Let’s All Take a Minute to Appreciate Kyrie Irving

As all avid NBA fans know, Kyrie Irving shocked the basketball world this past Friday when news broke of him requesting a trade from the team that selected him #1 overall in the 2011 draft. Since then, the basketball world has been divided by a Twilight-esqe “Team Kyrie or Team LeBron” rift that has captivated us for the past few days. As I heard Dan Le Betard point out on Sportscenter this morning, we have not truly seen a power struggle between stars of this caliber since Kobe and Shaq split up following the 2003–2004 season. Many people, such as Colin Cowherd in this clip below, believe that Kyrie Irving is making the biggest mistake of his basketball career by leaving a player who some consider the best of all time.

But let’s step back and look at the big picture here. Yes, leaving a team that is almost a sure lock to make it to the Finals for the fourth straight season next year is, on paper, not a good decision, especially in a sport in which your career is defined by the amount of championships you win. Kyrie’s decision, however, is a breath of fresh air as the NBA becomes further and further entrenched in the “Superteam Era” with each passing year. As an NBA fan, it is refreshing to see a player be old school, and to try to take on a challenge of building an NBA team up from the ashes as the centerpiece of the franchise, which is what is going to be the mission he will have to accept if he gets traded out of Cleveland (unless, of course, he goes to the Spurs or T-Wolves, doubtful though).

According to Bleacher Report, here are the top 25 players in the NBA currently (not in order): LeBron, Harden, KD, Russ, Kawhi, Steph, Giannis, CP3, Jimmy Butler, Draymond, Lowry, Rudy Gobert, Isaiah Thomas, The Brow, George, Jokic, Cousins, Wall, KAT, DeAndre Jordan, Marc Gasol, Conley, Griffin, Millsap, and Dame. If you go by those rankings, the top 25 players in the NBA are on 16 different teams. If you go further down the list, the top 30 are on 17 teams, and the top 35 are on 18 teams. The league’s top talent is distributed into what is basically half of the teams. Kyrie being moved to Phoenix, New York, or any of the other struggling franchises trying to build up assets to offer for him would both give life to a bottom feeder of the NBA, and take away from the top tier of the NBA. In an offseason which has been littered with players such as Paul George, Chris Paul, Jimmy Butler, and potentially Carmelo Anthony leave their low to mid level franchises to go chase a ring and form a superteam, I love Kyrie’s move to believe in himself and take himself out of the top tier of the league to build up a franchise that he can call his own. Granted, some of this is necessary if team’s hope to take down the Warriors, but it is very refreshing to see a player try to reverse the trend and add some parody to the NBA.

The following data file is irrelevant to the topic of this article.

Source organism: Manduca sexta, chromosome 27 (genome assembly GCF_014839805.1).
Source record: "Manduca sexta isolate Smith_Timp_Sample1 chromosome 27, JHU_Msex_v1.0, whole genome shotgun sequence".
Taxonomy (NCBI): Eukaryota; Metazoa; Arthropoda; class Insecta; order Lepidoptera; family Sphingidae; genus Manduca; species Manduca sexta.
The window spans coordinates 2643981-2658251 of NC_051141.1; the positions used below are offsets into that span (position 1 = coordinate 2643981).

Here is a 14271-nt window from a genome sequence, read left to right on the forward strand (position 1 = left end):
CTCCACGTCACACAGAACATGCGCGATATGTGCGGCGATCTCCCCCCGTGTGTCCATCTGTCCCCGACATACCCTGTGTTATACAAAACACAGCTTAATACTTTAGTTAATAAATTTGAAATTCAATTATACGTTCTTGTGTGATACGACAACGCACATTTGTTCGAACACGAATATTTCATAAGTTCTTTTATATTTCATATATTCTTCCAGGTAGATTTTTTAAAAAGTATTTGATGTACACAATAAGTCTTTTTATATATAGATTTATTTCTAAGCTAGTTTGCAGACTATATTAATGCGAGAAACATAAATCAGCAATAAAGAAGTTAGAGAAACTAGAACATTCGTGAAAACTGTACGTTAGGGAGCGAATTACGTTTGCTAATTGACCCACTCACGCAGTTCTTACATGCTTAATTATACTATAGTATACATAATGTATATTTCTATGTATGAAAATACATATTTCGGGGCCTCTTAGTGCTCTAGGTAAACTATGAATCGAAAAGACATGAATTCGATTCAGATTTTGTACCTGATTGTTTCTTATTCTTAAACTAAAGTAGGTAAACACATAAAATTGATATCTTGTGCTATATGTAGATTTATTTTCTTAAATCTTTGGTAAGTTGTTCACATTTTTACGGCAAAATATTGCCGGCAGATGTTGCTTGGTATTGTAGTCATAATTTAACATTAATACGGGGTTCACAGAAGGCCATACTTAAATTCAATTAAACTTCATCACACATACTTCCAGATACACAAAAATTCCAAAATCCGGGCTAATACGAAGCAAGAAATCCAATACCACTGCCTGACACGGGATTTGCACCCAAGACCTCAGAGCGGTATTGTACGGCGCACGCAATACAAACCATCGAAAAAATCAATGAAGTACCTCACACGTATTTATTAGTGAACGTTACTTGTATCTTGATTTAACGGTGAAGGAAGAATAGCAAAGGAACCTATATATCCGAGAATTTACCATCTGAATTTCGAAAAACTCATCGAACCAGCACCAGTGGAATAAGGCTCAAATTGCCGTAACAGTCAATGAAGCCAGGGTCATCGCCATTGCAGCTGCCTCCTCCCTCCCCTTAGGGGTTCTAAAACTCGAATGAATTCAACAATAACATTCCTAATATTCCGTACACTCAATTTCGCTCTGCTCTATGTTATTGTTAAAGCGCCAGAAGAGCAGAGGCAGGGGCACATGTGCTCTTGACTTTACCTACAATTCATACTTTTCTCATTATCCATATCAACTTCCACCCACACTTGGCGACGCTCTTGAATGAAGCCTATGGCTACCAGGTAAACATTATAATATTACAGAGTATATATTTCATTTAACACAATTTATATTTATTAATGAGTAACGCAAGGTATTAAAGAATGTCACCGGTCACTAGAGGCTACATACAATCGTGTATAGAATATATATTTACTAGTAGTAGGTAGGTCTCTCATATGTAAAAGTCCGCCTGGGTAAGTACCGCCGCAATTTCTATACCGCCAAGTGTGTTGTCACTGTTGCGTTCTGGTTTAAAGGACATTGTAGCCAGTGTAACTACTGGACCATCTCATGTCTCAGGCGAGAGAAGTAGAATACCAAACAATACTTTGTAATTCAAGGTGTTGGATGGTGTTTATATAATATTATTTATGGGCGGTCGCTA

We cannot blame Kyrie for seeing the writing on the wall and trying to ditch town before LeBron does. The odds that LeBron stays in Cleveland after next summer seems to get more and more slim by the week, and with the lack of young assets and potential future cornerstones on the Cavs roster, the future does not look very bright. At least some of the other teams in the bottom tier of the league have young assets and/or picks stocked up to make it possible to build around a Kyrie Irving. I REPEAT, KYRIE DOES NOT HAVE A FUTURE IN CLEVELAND. If he does stay, he will be stuck with a top 5 worst owner in the league, will be the star as the Cavs become a mid tier NBA team and will love players such as Tristan Thompson, JR Smith, Korver, and other role players as they will be lured away to the top tier teams as they attempt to continue their careers as difference making role players in key playoff games. Not to mention that a LeBron James exit will probably shift a lot of players from around the league to wherever he chooses to go, and will leave the situation in Cleveland even more toxic than it is right now.

To answer anyone who may question it, Kyrie Irving is a franchise player. He is a 25 year old point guard who managed to average 25 points, 3 rebounds, and almost 6 assists while taking a backseat to the best player on the planet and playing in a half-court system that does not really suit his game. If he does get traded out of Cleveland, he will become a top 25 player in the league this coming year, and will almost certainly become a centerpiece of a franchise trying to rise out of the ashes. If he also commits on the defensive end, he will become a top 10 player in the league. Although it may hurt the chances of anybody beating the Warriors this coming year, it is nice to see a young player try to reverse the superteam culture of the NBA today and give hope to one of the league’s many struggling low to mid level franchises.

With all that being said…

Thank you, Kyrie.